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Superintendent for elementary education says Catholic schools should be rooted in helping children develop a relationship with Christ

Superintendent for elementary schools reflects on vision for Catholic education

DePriest
Helping young people develop a relationship with Jesus Christ is central to Catholic education, and so is making sure that Catholic educators have the formation to transmit the faith, according to Maureen DePriest, superintendent for element
Photo Credits: Department of Pastoral Planning
ary education in the Archdiocese of St. Louis.

A 30-plus-year veteran of Catholic education, DePriest and a team of seven region directors, along with a coordinator of preschool programs, provide guidance, training and support to 100 Catholic elementary schools serving children in preschool through eighth grade, and 115 Parish Schools of Religion.

The region directors not only serve as a connection between schools and PSR programs and the archdiocese, but also as a conduit to assist pastors, principals, and directors of religious education in developing a vision of “teaming in ministry” at the parish level, DePriest said.

“Teaming in ministry allows for a seamless holistic approach to faith formation,” she said.

The Office of Catholic Education and Formation has focused its efforts on resources and initiatives that address the entire K-12 paradigm, such as a newly implemented curriculum framework to assist schools in evaluating their curriculum against standards and benchmarks. It’s an example of a resource that aids in making Catholic education stronger together, DePriest said.

“The curriculum framework will assist schools with understanding and maintaining consistency with what children need to learn,” she said. “We’re not telling schools what to teach; we’re guiding and supporting them with what students need to know.”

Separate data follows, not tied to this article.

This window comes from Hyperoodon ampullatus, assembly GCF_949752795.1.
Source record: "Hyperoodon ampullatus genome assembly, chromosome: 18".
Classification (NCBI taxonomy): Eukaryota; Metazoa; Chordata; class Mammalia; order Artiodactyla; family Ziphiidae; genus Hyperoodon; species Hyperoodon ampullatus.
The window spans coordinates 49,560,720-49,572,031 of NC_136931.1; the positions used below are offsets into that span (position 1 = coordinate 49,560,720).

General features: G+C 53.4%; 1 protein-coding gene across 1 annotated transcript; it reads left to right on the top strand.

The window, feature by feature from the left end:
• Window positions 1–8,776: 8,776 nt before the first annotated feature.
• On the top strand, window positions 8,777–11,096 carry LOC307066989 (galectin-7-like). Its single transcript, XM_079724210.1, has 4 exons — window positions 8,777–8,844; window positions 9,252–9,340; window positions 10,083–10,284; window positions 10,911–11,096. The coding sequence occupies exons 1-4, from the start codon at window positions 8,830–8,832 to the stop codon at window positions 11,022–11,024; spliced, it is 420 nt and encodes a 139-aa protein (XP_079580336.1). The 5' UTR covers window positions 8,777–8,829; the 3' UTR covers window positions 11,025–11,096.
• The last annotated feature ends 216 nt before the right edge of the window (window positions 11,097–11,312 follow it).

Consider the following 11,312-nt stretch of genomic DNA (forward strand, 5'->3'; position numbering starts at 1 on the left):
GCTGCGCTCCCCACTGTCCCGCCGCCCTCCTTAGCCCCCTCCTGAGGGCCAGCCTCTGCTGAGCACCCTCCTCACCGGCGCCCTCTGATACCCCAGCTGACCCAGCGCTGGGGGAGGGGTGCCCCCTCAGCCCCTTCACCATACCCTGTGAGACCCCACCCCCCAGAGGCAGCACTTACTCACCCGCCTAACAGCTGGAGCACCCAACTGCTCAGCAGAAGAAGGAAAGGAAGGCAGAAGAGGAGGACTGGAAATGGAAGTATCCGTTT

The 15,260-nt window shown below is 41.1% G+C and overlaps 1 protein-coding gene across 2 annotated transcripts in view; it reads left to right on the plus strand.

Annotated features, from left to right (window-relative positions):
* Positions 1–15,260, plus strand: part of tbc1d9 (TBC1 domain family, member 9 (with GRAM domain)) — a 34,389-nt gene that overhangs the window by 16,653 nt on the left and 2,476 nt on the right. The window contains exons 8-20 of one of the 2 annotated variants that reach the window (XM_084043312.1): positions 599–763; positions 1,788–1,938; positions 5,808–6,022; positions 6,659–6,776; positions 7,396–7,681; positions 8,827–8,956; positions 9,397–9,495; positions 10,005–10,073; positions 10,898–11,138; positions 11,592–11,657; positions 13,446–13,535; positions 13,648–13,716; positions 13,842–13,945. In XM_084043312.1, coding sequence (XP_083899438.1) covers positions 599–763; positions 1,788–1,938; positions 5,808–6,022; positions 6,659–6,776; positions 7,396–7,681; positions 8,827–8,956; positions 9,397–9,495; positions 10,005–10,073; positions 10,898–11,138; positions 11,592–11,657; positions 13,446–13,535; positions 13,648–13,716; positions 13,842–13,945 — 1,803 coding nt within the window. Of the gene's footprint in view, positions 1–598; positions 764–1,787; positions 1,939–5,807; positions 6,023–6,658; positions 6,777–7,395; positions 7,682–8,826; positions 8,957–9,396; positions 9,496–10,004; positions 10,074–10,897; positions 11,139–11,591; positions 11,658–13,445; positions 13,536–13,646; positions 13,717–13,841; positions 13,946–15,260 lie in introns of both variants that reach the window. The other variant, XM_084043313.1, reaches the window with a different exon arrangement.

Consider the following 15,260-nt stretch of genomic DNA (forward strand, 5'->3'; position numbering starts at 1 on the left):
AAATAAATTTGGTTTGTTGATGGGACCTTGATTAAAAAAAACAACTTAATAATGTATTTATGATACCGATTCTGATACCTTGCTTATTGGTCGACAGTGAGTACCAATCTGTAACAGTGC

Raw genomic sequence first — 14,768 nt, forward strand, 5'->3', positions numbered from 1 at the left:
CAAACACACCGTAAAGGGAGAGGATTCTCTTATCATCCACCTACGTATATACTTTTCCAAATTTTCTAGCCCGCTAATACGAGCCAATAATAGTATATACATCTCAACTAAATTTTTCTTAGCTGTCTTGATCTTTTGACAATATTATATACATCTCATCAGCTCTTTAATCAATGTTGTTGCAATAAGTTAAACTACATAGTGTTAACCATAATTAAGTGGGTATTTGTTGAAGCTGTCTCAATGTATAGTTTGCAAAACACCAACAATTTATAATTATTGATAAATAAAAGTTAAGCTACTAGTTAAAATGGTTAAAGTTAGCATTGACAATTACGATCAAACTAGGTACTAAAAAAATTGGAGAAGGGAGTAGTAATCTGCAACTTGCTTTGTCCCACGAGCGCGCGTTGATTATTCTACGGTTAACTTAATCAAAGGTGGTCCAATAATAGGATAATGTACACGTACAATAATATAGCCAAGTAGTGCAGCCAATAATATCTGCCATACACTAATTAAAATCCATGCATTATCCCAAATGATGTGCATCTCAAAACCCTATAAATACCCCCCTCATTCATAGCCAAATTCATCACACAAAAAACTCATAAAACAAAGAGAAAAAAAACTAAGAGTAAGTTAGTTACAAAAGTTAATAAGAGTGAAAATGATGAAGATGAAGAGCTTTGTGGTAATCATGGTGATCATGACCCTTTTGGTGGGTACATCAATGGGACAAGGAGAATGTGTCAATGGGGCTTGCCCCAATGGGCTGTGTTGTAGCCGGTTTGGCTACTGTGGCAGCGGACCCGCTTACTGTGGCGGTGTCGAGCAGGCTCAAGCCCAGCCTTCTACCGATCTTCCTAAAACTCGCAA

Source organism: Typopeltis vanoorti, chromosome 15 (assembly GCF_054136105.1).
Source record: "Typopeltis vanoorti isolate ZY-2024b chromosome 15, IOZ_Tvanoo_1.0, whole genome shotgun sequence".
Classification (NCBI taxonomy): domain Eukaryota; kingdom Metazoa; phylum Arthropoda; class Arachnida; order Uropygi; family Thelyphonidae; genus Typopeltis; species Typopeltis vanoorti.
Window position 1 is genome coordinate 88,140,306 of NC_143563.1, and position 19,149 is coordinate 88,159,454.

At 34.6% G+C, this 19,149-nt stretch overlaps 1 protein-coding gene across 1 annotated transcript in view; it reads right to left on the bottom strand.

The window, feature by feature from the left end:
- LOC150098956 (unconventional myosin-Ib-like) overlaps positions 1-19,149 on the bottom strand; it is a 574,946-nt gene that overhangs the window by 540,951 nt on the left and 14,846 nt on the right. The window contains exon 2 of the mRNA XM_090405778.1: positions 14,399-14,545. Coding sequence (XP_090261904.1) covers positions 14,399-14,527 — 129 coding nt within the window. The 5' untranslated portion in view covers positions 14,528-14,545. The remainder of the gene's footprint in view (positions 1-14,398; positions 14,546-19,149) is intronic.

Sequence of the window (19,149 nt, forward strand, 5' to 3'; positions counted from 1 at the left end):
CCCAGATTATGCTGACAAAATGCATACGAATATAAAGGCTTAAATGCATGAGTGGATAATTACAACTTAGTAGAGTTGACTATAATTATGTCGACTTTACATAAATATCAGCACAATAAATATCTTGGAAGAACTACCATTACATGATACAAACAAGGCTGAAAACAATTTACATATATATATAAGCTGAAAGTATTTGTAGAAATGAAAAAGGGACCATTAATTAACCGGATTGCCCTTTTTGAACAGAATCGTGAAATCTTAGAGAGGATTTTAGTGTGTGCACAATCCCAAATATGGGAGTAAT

Leading by example is critical for Catholic educators and administrators, DePriest noted. A pilot program was recently implemented for teacher evaluations, for example, which she described as an evolving tool focused on the continuous growth of the teacher and the principal as an instructional coach.

“Our faith shouldn’t just be something we talk about, but something that is exuded and lived,” DePriest said. “We really have to focus on why we do what we do, and who we have doing it. It’s so important that we have the leaders and teachers in place who are formed in faith and are excellent educators.”

Teachers have a new resource for catechetical training, via an online program offered through the University of Dayton. The education office also is developing a classroom training for teachers, working in collaboration with professors within the Archdiocese of St. Louis.

DePriest said she’s impressed working with so many mission-driven, faith-centered people within Catholic education, as well as being part of an essential vocation that helps young people develop a relationship with Jesus Christ.

“Having the honor and responsibility to build the Church and work with our young people is incredible,” she said. With challenges that face the Church, including a growing number of young people becoming disaffiliated with their faith, she recognizes the deep responsibility guiding and forming young people to remain connected to Christ and to help them see that they are unconditionally loved.

“That’s what keeps me excited about Catholic education,” she said.


>> Catholic elementary education in the Archdiocese of St. Louis

The Archdiocese of St. Louis is the 41st largest diocese, and is the seventh largest for children in Catholic schools.

21,024 students in 100 Catholic elementary schools

13,581 Parish School of Religion students in 115 parishes

37% of Catholic elementary school age children are in a Catholic elementary school, compared to 13% nationally

86% of students are Catholic; 15% of students are minorities

4,012 children in Catholic preschools

The Office of Catholic Education and Formation recently launched a new website (archstlschools.org) that includes profiles for Catholic schools and PSR programs in the archdiocese, information on scholarships and other resources.

— Source: John Schwob, Dept. of Pastoral Planning

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